When you’re a curious school-child who trips over an enthralling writer on your journey down the shelves in your local library, you don’t dream that he will one day review your first novel. By the age of about 16 I was so repelled by the tweedy self-satisfaction of the fashionable British novelists of the time that I was ready to be dazzled by an author whose imagination had never been hobbled in an Oxbridge common room, who disdained the ‘Hampstead novel,’ who instead saw the wide world clearly and brought wisdom to recording the bloody past and projecting a terrible future.
More than twenty years later I wrote my first novel, ambitious but still women’s genre fiction destined for big sales at airports. I believe it was Sebastian Faulks, literary editor of The Independent, who sent my book to Anthony Burgess for review, no doubt hoping for that this literary titan would crush it from his great intellectual height. The choice had some logic, as my novel was partly set in Malaysia. Instead, Burgess confessed that its narrative had had the power to divert his attention from the Monaco Grand Prix, praised the book for what it was, compliment my research and called my grammar ‘immaculate.’ I remember reading this review in my garden, and feeling as if a great golden cloud had drifted down from the sky to enfold me. I felt that I would never need to prove anything to anyone ever again – not correctly, of course, but it was wonderful while it lasted. What a sign of greatness, to be so generous to a lesser talent.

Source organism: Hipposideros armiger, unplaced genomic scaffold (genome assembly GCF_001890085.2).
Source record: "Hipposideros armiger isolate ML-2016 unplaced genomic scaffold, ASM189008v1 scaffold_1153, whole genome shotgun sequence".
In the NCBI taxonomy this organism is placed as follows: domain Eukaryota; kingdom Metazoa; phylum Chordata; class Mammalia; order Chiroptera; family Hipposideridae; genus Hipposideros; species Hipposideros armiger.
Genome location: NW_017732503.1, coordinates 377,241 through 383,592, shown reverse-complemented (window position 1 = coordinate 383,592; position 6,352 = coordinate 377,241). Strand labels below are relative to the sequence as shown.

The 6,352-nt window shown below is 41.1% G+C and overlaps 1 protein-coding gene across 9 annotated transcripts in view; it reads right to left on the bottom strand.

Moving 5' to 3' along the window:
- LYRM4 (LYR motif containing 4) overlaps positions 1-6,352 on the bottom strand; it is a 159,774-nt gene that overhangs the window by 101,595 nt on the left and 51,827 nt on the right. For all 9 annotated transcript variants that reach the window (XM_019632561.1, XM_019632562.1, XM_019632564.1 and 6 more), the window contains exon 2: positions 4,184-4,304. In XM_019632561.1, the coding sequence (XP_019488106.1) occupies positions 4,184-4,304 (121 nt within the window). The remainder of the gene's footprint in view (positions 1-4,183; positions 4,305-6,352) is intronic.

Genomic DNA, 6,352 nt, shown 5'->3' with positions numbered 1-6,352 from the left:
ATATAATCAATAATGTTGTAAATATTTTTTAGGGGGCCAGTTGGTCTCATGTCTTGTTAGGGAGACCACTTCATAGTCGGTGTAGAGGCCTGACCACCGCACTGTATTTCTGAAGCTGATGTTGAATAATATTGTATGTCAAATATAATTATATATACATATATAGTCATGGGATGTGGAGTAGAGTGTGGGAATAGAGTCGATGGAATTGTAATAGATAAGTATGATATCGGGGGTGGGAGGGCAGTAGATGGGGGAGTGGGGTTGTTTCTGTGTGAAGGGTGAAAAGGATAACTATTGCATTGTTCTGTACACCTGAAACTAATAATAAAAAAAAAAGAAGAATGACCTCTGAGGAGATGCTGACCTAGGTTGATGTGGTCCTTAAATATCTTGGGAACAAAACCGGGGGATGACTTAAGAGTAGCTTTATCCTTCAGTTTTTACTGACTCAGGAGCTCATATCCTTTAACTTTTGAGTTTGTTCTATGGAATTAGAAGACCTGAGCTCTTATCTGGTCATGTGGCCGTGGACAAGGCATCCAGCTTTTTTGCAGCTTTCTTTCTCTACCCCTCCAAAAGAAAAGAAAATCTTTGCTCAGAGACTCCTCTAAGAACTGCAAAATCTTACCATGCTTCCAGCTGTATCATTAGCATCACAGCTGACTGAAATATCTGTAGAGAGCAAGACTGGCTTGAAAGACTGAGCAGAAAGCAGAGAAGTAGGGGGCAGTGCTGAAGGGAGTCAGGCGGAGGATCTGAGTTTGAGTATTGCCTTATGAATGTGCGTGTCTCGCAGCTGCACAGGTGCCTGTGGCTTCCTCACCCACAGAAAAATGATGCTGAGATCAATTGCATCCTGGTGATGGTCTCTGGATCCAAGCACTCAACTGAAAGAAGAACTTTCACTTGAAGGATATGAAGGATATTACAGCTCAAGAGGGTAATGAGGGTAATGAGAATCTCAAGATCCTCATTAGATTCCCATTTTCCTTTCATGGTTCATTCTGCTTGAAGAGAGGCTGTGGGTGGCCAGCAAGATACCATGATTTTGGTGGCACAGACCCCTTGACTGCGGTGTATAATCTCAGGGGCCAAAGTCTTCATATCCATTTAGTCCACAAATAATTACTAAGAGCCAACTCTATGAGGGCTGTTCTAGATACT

Celia Brayfield is a novelist, journalist and academic. Her first novel Pearls was reviewed by Burgess on its publication in 1986. She has since written eight more novels, the most recent being Wild Weekend (2004). She is currently a Senior Lecturer in Creative Writing at Bath Spa University.